|Maintenance||GPL-2+||Python||Github||dir2ogg-0.11.8.tar.gz (GPG, Aug 2009)|
dir2ogg is a GPL'ed python script which converts mp3, m4a, wma, and wav files into ogg-vorbis format. It can preserve tags found in the input file where supported. It was inspired by the perl script mp32ogg, but supports much more features these days. dir2ogg is supported in maintenance mode, meaning that it will not receive new features, but only bugfixes (unless someone writes patches for new formats). If you want to submit a patch or report a bug, please do so in the bug tracker at launchpad.net.
The current stable release is 0.11.8 (NEWS). It is recommended that you install and use this version. If you need an older version of dir2ogg, you may want to visit the directories of the relevant release series: 0.10, 0.11.
Users running other distributions may need to manually install it, probably like this:
$ tar xzf dir2ogg-0.11.8.tar.gz $ cd dir2ogg-0.11.8 $ sudo sh ./install.sh # or simply run dir2ogg via ./dir2ogg
|APE (Monkey's Audio)||mac||mplayer|
|MP4/M4A/AAC||faad||alac-decoder (for ALAC files), mplayer|
|FLAC||flac||ogg123 (included in vorbis-tools), mplayer|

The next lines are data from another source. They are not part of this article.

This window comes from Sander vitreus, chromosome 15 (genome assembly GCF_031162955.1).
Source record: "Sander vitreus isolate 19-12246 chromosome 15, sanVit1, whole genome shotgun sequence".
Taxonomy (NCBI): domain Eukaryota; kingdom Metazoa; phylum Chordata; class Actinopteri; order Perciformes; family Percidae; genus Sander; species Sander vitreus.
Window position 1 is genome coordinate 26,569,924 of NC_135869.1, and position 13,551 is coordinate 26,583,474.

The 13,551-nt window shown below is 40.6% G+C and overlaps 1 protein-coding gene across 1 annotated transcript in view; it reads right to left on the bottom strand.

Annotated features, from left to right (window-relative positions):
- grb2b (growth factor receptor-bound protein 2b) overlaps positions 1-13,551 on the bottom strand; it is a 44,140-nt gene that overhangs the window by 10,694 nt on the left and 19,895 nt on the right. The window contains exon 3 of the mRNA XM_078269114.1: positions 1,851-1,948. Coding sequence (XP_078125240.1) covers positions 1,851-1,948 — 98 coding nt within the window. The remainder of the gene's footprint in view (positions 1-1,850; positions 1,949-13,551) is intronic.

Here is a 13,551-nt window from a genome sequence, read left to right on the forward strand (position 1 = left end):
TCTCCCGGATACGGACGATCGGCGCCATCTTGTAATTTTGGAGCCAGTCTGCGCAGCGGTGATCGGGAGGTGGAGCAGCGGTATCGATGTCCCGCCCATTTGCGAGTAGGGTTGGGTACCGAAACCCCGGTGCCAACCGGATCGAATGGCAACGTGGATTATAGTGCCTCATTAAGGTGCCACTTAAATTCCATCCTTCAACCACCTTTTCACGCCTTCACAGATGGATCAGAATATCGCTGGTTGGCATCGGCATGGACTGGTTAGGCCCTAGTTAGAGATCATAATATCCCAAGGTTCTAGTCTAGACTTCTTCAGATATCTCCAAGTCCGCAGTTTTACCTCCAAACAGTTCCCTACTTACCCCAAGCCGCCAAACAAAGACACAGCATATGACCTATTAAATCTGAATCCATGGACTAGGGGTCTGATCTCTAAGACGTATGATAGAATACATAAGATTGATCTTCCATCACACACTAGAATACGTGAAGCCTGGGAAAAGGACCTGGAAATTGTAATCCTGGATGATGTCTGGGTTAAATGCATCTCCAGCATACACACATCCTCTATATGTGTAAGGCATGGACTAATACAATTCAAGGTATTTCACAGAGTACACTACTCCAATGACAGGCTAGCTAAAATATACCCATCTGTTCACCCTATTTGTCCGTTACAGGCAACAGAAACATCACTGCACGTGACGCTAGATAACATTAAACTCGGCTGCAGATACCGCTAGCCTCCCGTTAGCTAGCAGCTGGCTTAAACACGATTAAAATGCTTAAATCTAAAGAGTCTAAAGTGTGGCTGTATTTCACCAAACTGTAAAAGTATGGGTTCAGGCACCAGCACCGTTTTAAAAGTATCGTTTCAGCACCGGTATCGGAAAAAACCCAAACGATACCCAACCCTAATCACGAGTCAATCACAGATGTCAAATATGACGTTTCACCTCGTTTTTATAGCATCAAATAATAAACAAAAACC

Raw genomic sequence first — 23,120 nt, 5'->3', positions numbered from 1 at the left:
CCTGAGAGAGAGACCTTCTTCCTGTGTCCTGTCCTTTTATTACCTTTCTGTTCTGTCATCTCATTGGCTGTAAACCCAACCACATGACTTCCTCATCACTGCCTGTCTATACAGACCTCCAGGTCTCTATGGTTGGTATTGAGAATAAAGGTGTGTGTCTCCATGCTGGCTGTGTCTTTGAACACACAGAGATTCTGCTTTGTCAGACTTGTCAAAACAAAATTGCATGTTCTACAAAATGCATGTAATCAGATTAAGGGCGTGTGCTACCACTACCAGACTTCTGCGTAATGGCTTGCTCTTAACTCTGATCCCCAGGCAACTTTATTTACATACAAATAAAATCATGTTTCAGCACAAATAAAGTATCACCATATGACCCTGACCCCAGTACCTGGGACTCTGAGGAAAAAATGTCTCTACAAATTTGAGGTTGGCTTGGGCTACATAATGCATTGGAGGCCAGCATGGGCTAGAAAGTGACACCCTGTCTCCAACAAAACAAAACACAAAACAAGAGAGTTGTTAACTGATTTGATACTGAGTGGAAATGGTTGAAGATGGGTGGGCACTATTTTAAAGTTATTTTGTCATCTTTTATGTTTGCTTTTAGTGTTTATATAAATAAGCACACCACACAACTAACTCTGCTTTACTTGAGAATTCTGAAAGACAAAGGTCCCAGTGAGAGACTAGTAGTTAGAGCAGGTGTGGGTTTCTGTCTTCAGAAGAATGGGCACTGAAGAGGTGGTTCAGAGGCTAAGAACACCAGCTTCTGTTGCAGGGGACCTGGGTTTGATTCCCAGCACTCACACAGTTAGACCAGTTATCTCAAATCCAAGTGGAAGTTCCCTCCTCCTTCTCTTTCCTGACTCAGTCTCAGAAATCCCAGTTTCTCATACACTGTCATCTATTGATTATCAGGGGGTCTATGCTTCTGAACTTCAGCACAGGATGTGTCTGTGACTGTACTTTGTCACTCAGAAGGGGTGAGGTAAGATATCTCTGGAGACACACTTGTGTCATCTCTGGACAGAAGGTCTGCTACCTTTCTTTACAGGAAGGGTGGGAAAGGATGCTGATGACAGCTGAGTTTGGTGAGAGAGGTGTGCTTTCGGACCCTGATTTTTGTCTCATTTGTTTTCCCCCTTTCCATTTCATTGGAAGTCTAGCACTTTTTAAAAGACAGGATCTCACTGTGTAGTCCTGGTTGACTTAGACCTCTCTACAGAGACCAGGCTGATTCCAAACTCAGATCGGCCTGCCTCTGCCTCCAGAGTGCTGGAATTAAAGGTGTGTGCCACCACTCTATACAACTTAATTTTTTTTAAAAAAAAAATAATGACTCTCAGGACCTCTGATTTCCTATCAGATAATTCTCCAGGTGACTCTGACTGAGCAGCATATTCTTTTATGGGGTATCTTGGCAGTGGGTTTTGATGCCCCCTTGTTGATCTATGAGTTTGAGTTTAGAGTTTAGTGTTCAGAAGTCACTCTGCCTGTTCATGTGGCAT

|Audio-CD||cdparanoia||icedax, cdda2wav, mplayer|
These are some examples. For more information, read the manual page.
$ dir2ogg foo.mp3 # one file... $ dir2ogg -t foo.mp3 # one file (keep quality, only for mp3)... $ dir2ogg foo.mp3 bar.m4a baz.wma qux.wav # multiple files...
$ dir2ogg -d /path/to/mp3directory # single directory... $ dir2ogg /path/to/mp3directory # single directory..., same as previous one. $ dir2ogg -r /path/to/mp3directory # single directory (and subdirs)... $ dir2ogg -d /path/1/ /path/2 /path/3 # multiple directories... $ dir2ogg -r /path/1/ /path/2 /path/3 # recursive...
"Converting from MP3 or M4A to OGG is a conversion between two lossy formats. This is fine if you just want to free up some disk space, but if you're a hard-core audiophile you may be disappointed. I really can't notice a difference in quality with 'naked' ears myself. You might want to do your conversion, then compare with the original before erasing them." - Darren Kirby, initial dir2ogg developer